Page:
Response to Jill P. Ingram's Response

Julie Crawford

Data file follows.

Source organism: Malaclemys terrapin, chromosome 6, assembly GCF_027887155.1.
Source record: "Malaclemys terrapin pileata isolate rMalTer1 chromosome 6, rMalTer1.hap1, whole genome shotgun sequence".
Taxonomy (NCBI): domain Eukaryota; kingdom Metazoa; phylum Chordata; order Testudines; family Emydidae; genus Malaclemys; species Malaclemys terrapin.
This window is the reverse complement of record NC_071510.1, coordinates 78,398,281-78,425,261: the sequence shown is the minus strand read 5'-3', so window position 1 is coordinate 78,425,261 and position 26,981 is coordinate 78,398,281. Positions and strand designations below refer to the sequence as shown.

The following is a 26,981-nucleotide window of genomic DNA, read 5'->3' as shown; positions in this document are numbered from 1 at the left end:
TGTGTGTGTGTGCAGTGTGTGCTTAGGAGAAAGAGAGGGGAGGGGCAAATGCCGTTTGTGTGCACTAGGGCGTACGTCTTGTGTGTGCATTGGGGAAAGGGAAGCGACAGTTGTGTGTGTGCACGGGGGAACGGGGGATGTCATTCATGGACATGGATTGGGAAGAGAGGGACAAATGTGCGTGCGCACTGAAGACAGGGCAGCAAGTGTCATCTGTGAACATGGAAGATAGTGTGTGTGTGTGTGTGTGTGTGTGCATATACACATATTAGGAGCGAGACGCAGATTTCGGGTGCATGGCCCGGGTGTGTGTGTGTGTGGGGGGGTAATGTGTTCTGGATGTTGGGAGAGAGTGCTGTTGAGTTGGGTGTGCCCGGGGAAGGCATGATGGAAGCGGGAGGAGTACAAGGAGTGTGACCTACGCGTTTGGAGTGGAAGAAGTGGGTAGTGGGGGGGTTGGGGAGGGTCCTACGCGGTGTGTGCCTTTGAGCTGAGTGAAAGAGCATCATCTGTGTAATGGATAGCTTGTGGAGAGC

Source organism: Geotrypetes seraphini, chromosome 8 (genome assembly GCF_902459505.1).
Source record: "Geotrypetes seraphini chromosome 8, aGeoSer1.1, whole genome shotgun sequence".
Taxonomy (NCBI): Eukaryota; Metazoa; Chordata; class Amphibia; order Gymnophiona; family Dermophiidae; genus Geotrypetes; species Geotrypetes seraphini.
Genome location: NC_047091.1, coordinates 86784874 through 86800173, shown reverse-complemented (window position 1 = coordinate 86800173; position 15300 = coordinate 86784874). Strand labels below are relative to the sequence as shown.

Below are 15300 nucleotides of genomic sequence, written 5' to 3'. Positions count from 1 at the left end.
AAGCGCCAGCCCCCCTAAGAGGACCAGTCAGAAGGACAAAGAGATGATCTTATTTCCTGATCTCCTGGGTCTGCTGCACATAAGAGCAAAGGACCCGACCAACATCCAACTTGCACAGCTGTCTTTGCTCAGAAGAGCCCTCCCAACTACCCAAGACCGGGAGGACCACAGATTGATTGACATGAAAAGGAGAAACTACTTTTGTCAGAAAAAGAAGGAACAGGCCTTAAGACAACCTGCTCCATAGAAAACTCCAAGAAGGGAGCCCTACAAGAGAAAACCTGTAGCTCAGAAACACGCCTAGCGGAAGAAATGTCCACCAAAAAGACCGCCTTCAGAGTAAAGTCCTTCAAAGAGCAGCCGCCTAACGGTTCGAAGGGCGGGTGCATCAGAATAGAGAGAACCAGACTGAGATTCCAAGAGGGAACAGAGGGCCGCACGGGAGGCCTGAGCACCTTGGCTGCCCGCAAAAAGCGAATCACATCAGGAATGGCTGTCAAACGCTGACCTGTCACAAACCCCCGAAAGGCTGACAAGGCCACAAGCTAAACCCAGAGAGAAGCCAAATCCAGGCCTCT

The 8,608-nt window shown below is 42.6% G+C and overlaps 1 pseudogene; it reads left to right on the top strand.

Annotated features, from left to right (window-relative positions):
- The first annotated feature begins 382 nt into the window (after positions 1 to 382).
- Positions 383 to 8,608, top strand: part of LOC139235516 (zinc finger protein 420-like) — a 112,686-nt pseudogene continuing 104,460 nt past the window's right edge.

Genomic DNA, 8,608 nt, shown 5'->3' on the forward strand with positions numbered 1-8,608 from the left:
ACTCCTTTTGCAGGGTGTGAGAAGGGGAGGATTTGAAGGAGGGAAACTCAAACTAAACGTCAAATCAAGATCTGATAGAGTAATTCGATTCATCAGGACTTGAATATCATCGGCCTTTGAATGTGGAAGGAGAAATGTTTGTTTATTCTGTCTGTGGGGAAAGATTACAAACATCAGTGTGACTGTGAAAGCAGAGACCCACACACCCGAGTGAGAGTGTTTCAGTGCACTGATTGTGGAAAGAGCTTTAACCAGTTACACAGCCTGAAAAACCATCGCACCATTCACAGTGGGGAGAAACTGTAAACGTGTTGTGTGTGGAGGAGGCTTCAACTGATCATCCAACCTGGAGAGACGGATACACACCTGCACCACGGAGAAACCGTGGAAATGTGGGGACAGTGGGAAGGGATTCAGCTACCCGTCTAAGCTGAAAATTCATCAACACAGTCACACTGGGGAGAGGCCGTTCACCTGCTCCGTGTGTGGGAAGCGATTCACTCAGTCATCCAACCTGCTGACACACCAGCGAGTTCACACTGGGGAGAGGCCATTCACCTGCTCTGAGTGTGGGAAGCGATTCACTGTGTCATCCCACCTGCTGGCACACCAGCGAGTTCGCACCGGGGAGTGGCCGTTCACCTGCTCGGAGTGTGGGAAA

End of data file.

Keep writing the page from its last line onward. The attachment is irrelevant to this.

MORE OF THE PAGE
I want to clarify that the contradiction I see in Ingram's essay is not between self-interest and expanded market opportunities (certainly, as Ingram points out, the logic of a market economy), but rather between the satirical and status-quo rejecting critic Ingram seems to paint Whitney as at the beginning of her essay, and the seeker-for-place-in-that-status-quo she paints her as at the end. My point that this shift is predicated on the presuppositions of the subfield - the necessity of her speaker's "failure" and attendant seeking - has nothing to do with a connection between women writers and a moral economy, nor indeed with a connection between women writers and economy in general. Rather, it has to do with some of the argumentative means by which Ingram arrives at her final claim that Whitney wants a piece of the pie, the suppositions about the social and literary reasons she would understand herself as always already being in a (gendered) position of membership-seeking rather than commoning rejection.



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